RIO DE JANEIRO—At the last minute, the doors to Rio opened for Fil-Japanese judoka Kodo Nakano, who will get to compete in the 2016 Olympics and add more beef to the Philippine participation here.
The good news was relayed to Filipino chef-de-mission Jose Romasanta by Philippine Karatedo Federation president Dave Carter Wednesday morning Rio time.
According to Carter, who is in Manila, the 23-year-old Nakano has been informed of the development, and will immediately fly to Rio de Janeiro.
Nakano is expected to arrive here no later than Aug. 6 or just in time for the judo competitions on Aug. 9. He will vie in the 81-kg class.
Romasanta welcomed the entry of Nakano, who becomes the 13th Filipino athlete to compete in the Rio Olympics that formally opens on Aug. 5.
“Of course, any addition is a welcome addition,” he said.
Romasanta explained that Nakano has long been in the list of Filipino hopefuls to the Rio Olympics. But after he failed to earn an outright berth, he only hopes for a late inclusion.
The doors opened when an Iranian athlete suddenly withdrew from the competition.
“Nakano’s name and passport details were submitted to the sport entries department long before. He was in the list as a possible replacement,” said Romasanta.
“But now we were just informed by Mr. Carter that the IF (international federation) has invited Kodo Nakano by virtue of withdrawal by the entry of Iran in the 81 kg,” he added.
Romasanta said the first thing he did after his conversation with Carter was to check with Rio sports entries’ list officials about it.
“They confirmed it and they have issued him his credential,” he said.
“What we’re worried about is the jetlag factor because the events of judo will start Aug. 9,” said Romasanta.
Nakano joins Pinoy track and field bets Marestella Torres, Eric Cray and Mary Joy Tabal, boxers Rogen Ladon and Charly Suarez, swimmers Jessie Khing Lacuna and Jasmine Alkhaldi, weightlifters Hidilyn Diaz and Nestor Colonia, table tennis’ Ian Lariba, taekwondo jin Kirstie Elaine Alora and golfer Miguel Tabuena in the Rio squad.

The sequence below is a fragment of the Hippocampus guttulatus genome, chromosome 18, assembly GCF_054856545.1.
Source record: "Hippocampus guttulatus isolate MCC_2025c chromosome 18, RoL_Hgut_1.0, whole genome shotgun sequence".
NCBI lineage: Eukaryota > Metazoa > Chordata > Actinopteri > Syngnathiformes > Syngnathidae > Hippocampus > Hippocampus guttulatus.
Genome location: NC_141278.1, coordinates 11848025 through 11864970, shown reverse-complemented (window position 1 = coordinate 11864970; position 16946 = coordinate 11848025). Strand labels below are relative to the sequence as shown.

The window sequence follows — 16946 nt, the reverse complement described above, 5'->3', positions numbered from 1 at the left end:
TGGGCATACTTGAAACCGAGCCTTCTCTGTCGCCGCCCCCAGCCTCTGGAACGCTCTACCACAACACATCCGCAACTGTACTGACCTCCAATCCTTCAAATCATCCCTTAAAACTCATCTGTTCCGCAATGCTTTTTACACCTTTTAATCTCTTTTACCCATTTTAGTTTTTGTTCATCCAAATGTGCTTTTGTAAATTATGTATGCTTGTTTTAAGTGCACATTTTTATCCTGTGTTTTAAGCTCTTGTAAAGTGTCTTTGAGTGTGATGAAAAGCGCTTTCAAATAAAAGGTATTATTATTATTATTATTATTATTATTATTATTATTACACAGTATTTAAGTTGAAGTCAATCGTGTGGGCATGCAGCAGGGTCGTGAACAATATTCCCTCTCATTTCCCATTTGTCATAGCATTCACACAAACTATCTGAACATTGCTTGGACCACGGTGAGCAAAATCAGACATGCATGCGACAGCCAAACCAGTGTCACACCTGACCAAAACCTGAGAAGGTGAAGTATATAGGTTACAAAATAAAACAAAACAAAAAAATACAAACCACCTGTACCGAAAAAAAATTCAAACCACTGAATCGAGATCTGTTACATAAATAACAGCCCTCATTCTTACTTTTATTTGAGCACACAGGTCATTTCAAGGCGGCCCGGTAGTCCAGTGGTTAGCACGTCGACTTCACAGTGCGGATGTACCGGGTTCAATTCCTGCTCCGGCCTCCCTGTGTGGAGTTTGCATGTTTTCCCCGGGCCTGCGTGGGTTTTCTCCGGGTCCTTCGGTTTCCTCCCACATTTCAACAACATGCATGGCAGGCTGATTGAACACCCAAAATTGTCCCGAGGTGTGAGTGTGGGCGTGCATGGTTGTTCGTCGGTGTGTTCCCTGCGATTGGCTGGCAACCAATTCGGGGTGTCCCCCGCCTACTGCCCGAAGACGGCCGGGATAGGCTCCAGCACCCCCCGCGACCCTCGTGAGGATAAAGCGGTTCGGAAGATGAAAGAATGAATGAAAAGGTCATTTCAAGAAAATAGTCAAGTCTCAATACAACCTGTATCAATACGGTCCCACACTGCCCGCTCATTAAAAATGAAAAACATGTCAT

Tabal arrived Wednesday evening from Japan, leaving Cray and Tabuena, and Nakano as the only ones who have yet to get here.
Nakano is based in Japan together with his Filipina mother. If he gets here as scheduled, he will only have four days to get himself in fighting form.
Whether he’s flying in from Japan or Manila, it will take Nakano close to 30 hours to get to Rio for the judo competitions on Aug. 9.
Nakano, who represented the country in the 2015 SEA Games in Singapore but failed to win a medal, is in his first Olympics.
RIO DE JANEIRO – A bomb scare hit the Rio Olympics Athletes’ Village Wednesday afternoon, just a day after a similar incident forced authorities to clear the Olympic Aquatic Center due to a package that was suspected to contain a bomb.
The Welcome Center of the Athletes Village was closed to delegates as authorities, including a bomb squad, arrived because of a reported mysterious bag.
A bomb robot, according to a witness, was used to clear the bag. No bomb was found, and soon after the anti-bomb personnel left the area, and the Welcome Center, where arriving delegates go in and out, was reopened.
“It was just an abandoned bag,” said a Rio Olympics volunteer, who could not describe the bag that was left unattended.
“I didn’t see it,” she said.
Tuesday evening, authorities rushed to the Olympic Aquatic Center because of the presence of a suspicious package, just 90 minutes before the Australian swim team was scheduled to train.
Authorities cleared the area and found out that the package was actually a tool box left behind by an electrician.
The twin bomb scare came very close to the opening ceremony of the Rio Olympics on Aug. 5 at the Maracana Stadium, which is more than an hour away from the Athletes Village and the Olympic Aquatic Center.
Security in the different venues to be used during the Games as well as the Athletes Village are now tighter than it was more than a week ago when delegates from 206 participating countries started to arrive.
Brazilian National Guards roam the Athletes Village 24 hours a day, most of them carrying high-powered firearms.
Filipino chef-de-mission Jose Romasanta said the heavy presence of security even inside the Athletes Village only shows the serious efforts by the hosts to prevent any untoward incident.
Col. Jeff Tamayo, an official of the Philippine Olympic Committee and in charge of the security details for the Philippine delegation here, said the presence of armed police and military personnel within the Athletes Village and the venues only shows the high level of alert.
Romasanta said he was one of the guests who were prevented from entering the Athletes Village through the Welcome Center due to the police operation.
“Whether it was an actual bomb threat or a bomb scare or an exercise, authorities here are showing their capability to act fast to such threats,” he said.